Manbait is a survey of Regis’s 2010-15 productions and remixes for Blackest Ever Black.
As well as three originals (in several different versions) and his celebrated remixes of Raime, Vatican Shadow, Ike Yard and Dalhous, it features three previously unreleased tracks: a brand new Regis take on a lost song by his own teenage synth-punk group Family Sex, an alternate mix of Tropic of Cancer’s ‘Plant Lilies At My Head’, and a new edit of his own ‘Blinding Horses’.
Regis – real name Karl O’Connor – requires little in the way of introduction. Founder of the Downwards label, lynchpin of the late Sandwell District collective, one half of British Murder Boys (with Surgeon), and instigator of numerous other solo and collaborative projects (among them Ugandan Methods, Concrete Fence, Kalon and Sandra Electronics), the eternally shape-shifting O’Connor is one of techno’s last true visionaries. We’d also say he’s one of the most important and galvanising figures in the past 25 years of underground music, but of course he’d scoff at that: “Just as Lead is a parody of Gold and Coitus is a parody of Crime – Regis is a parody of Underground.”
O’Connor’s arrival on Blackest Ever Black in 2010 coincided with a radical recalibration, and heightening, of his production work, and the tracks collected on Manbait document nothing less than an imperial phase – an artist at the peak of his powers, drawing deftly on various strands of his musical history, and owning the future. Across Manbait’s duration you can hear elements of Sandwell District’s Berlin-incubated warehouse minimalism, the brutish dancefloor provocations of Regis’s ’90s Downwards material (what will always be known, against his wishes, as “The Birmingham Sound”), the DIY drone-pop and darkwave of Sandra Electronics, the high-torque breakbeat experiments of British Murder Boys. Throughout we’re treated to some of the most morbidly atmospheric sound design in all electronic music (the shadowplay of ‘80s goth and industrial made thrillingly contemporary), and to urgent, cyclical, ruthlessly avant-garde drum programming informed by jungle, dubstep and grime…but always unmistakably, irreducibly Regis.
The key track on Manbait actually pre-dates O’Connor’s association with Blackest Ever Black by several months: ‘C U 1’, a nauseous, low-slung production credited to his alias Cub, and originally self-released, incognito, on an imprint of the same name in April 2010. With its coarsely broken beat, disarmingly slow tempo, and deep pools of low-end pressure, it set the tone for O’Connor’s productions in the ensuing half-decade. Five years after its release, it’s still pretty much untouchable. You can hear Cub’s DNA in the heavy subs and steppers’ rhythm of Regis’s first official outing on Blackest Ever Black, an overhaul of Raime’s ‘This Foundry’, before it swells to its improbably wistful, string-led climax – a most memorable moment in the Regis canon.
Released in 2011, In A Syrian Tongue (BLACKEST004) was O’Connor’s first solo 12” of original material under the Regis name in 10 years, and the first not to appear on Downwards. Make no mistake: its roiling, seamy, bass-possessed lead track, ‘Blood Witness’, is among the deadliest techno tracks of the era, and has proven to be one of its most influential; it appears on Manbait in its original form and in the extended version that came out on Downwards last year. Also excerpted from In A Syrian Tongue is ‘Blinding Horses’. With its brutal, chrome-hoof rhythm riding hard against screaming walls of feedback, it is perhaps the most powerful manifestation of the void-gargling psychedelic impulse in O’Connor’s post-2010 work. Two further mixes of this track are included on Manbait: a vicious live re-edit of ‘Blinding Horses’, previously only available on 2013’s highly limited, mailorder-only Turin Versions 12” (BLACKEST013), and a new, previously unreleased ‘Stableboy Version’, which peels away the drums and distortion and let’s the drugsick drones occupy centre-stage.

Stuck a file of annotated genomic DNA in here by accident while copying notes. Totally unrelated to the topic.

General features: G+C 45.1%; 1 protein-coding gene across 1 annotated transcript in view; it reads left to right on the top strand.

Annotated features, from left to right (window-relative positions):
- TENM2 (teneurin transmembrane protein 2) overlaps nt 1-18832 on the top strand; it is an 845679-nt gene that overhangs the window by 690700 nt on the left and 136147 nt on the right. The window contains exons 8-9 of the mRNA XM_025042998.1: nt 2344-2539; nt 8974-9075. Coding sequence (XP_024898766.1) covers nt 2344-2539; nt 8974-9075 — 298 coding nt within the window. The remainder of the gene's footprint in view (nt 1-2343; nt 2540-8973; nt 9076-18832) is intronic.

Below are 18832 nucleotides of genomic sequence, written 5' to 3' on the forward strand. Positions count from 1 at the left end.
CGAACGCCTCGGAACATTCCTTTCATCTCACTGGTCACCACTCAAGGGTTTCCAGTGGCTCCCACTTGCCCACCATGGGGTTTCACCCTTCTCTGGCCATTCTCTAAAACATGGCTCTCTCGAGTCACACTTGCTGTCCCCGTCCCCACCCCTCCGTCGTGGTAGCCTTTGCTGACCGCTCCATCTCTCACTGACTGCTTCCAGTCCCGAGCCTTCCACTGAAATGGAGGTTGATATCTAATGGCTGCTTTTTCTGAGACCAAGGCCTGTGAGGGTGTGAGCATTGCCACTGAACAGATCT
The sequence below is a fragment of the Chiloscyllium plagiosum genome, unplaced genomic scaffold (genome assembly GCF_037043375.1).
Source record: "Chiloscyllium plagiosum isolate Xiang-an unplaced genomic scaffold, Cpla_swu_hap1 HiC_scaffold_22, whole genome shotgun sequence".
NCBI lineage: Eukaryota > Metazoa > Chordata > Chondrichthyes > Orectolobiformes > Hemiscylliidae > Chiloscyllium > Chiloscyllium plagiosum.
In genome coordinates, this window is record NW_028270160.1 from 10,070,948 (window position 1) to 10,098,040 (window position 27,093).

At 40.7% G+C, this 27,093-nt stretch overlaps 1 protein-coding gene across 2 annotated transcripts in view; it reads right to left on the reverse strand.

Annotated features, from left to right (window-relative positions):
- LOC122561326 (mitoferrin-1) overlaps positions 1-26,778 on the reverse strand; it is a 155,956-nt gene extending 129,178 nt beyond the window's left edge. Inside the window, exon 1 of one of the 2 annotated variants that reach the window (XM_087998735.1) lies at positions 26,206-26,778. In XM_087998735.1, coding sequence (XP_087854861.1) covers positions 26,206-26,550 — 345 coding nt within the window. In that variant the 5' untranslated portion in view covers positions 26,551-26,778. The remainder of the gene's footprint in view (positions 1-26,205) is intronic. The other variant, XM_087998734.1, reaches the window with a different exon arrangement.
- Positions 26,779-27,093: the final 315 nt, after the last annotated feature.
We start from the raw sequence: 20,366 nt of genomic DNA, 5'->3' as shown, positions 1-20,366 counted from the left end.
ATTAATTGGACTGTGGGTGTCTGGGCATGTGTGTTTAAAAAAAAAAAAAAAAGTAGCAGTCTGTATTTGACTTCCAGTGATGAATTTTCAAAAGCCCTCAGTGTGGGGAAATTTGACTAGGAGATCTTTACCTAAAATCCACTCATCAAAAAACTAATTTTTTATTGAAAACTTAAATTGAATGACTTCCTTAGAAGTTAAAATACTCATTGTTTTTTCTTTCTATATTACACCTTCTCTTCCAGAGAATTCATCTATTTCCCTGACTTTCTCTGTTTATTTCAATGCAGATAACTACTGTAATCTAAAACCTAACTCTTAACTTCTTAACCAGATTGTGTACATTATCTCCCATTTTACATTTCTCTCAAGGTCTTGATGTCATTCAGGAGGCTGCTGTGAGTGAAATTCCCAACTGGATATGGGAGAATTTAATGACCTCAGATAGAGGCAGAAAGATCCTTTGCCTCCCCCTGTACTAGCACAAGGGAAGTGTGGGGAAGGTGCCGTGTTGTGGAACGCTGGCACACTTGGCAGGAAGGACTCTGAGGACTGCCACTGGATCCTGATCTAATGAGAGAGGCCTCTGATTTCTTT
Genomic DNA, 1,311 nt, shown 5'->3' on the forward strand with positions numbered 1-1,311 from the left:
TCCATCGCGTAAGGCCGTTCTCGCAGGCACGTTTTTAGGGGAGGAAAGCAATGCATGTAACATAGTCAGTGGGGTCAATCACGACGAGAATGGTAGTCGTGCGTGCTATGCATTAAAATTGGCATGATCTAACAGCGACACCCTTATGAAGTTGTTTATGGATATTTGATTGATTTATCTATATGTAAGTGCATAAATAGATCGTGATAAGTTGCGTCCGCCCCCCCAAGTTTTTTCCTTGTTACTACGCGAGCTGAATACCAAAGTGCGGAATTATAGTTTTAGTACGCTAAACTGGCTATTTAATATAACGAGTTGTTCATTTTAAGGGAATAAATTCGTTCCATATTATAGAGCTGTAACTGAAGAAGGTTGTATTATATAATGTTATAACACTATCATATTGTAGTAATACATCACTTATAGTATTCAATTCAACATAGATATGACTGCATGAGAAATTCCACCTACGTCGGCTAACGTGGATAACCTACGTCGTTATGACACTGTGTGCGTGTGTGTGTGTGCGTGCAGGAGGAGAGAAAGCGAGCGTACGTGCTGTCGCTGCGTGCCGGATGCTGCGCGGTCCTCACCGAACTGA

Following on from the 2010 Raime version, Regis would become something of a regular remixer for Blackest Ever Black. In fact, he’s really its only remixer: to date, no other artist has been commissioned to re-work anything on the label. The Raime remix was followed by a bloodthirsty reimagining of Vatican Shadow’s ‘Church of All Images’, a masterful, minimalist dub of Ike Yard’s 1982 classic ‘Loss’ (no less important than the Cub track in dictating the course of O’Connor’s recent work) and a stately, ambient take on Dalhous’s ‘He Was Human And Belonged With Humans’ that transplants it from the recreation room of R.D. Laing’s community clinic to a frozen bedsit in Schöneberg.
O’Connor lent his mixing prowess to Tropic of Cancer’s 2013 debut album Restless Idylls (BLACKESTLP005), and a previously unreleased, alternate version of the album’s sepulchral opener, ‘Plant Lilies At My Head’, appears here on Manbait. The other new and exclusive number is the ferocious, EBM-tinged, emphatically techno Regis mix of Family Sex’s ‘Manbait’ – produced earlier this year, it takes the Birmingham delinquents places they couldn’t have imagined when recording the original circa ‘87.
Manbait is available to pre-order now on CD, digital formats, and 2xLP, ahead of release in September 2015. The 2xLP edition features eight tracks, including the Cub, Family Sex and Tropic of Cancer, and the now rare, highly sought-after Raime, Vatican Shadow and ‘Blinding Horses’ remixes. It also comes packaged with a download code (MP3/FLAC) for all 12 tracks on the CD/digital release. With exquisite cover art (Survivor, 1987) by none other than Val Denham, this is an anthology that no conscientious stableboy or girl can refuse. Life hurts!